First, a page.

Lobbyist Pamela Lopez testifies before an Assembly committee about sexual harassment in the Capitol. (Photo: Rich Pedroncelli/AP
Leaders in the California Senate and Assembly have promised transparency as they combat sexual harassment in the Capitol, but so far most information from misconduct investigations remains hidden from public view. The Senate announced a contract with lawyers from two independent firms to investigate sexual harassment complaints, but attorney-client privilege could shield the investigations from public disclosure.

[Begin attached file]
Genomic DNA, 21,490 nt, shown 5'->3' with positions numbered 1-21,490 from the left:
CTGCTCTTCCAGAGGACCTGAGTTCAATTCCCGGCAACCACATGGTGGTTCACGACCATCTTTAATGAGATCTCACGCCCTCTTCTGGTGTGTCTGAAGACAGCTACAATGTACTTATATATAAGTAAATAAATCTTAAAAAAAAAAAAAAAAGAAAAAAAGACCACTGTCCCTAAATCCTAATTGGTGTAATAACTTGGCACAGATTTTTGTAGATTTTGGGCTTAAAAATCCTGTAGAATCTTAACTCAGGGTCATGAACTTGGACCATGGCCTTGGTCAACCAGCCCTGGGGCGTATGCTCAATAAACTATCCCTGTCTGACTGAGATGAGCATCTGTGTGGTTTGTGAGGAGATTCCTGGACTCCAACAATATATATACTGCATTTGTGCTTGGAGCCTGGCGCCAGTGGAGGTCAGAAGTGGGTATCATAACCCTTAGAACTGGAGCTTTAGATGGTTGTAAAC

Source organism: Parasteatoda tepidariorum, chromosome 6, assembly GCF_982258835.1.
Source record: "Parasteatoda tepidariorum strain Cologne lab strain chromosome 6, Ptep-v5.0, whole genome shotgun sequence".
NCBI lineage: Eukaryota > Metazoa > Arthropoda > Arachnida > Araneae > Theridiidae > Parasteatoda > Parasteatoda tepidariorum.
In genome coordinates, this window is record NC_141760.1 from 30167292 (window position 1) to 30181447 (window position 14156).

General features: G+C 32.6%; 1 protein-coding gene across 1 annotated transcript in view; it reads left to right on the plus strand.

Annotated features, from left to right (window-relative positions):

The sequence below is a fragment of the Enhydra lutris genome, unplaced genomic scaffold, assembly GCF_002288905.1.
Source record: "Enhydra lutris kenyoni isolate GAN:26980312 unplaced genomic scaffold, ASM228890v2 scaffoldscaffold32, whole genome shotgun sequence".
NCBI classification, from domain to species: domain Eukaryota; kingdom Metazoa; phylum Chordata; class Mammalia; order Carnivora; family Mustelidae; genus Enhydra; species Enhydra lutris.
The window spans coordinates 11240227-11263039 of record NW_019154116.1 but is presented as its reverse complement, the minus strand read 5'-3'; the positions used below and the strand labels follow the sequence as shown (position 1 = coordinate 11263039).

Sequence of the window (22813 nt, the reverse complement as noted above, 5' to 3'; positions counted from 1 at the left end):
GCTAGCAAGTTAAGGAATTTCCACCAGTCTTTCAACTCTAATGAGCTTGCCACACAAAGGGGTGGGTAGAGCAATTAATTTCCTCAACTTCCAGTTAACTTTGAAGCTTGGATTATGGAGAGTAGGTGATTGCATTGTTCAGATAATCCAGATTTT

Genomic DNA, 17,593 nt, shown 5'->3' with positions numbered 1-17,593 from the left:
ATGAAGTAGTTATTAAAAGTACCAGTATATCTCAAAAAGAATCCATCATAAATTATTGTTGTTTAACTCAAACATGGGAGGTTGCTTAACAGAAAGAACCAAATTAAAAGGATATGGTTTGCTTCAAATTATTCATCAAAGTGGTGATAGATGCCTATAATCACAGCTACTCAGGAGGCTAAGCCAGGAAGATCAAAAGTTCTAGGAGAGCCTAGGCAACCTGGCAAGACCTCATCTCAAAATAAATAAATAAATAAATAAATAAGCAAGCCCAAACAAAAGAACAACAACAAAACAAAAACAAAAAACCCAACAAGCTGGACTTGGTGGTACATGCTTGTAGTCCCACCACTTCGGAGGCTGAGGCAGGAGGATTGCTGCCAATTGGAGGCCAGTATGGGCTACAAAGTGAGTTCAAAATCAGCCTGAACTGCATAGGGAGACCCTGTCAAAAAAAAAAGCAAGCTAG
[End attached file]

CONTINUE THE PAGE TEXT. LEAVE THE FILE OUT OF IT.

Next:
Assemblywoman Laura Friedman, D-Glendale, left, chair of an Assembly committee targeting sexual harassment in the Capitol, confers with Assemblywoman Marie Waldron, R-Escondido, at a Nov. 28 hearing. (AP Photo/Rich Pedroncelli)
Allegations of rampant sexual assault and harassment in the California Capitol have ensnared three lawmakers and brought promises of reform from leadership. But some women who have spoken out say they are also facing consequences for telling their stories.